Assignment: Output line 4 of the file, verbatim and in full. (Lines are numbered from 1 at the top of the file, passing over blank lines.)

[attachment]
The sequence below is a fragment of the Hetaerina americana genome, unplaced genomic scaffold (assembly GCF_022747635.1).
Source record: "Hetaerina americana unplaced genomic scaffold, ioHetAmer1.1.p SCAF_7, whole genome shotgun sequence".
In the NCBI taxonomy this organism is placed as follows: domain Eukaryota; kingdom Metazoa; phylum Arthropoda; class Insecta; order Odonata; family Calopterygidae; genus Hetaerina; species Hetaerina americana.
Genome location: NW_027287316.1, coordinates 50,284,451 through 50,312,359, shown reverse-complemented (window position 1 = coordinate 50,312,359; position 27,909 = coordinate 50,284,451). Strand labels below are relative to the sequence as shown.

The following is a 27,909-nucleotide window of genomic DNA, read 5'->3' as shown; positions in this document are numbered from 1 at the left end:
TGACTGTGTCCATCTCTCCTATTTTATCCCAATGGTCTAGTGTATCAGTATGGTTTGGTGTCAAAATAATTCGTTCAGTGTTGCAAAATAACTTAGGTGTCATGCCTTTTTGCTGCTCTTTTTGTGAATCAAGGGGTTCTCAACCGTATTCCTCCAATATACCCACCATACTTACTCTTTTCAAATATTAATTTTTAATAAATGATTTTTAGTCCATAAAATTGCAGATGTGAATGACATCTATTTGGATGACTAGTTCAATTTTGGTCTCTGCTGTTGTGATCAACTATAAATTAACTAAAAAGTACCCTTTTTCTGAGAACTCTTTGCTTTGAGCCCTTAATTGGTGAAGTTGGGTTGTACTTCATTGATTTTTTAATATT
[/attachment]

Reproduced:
Genome location: NW_027287316.1, coordinates 50,284,451 through 50,312,359, shown reverse-complemented (window position 1 = coordinate 50,312,359; position 27,909 = coordinate 50,284,451). Strand labels below are relative to the sequence as shown.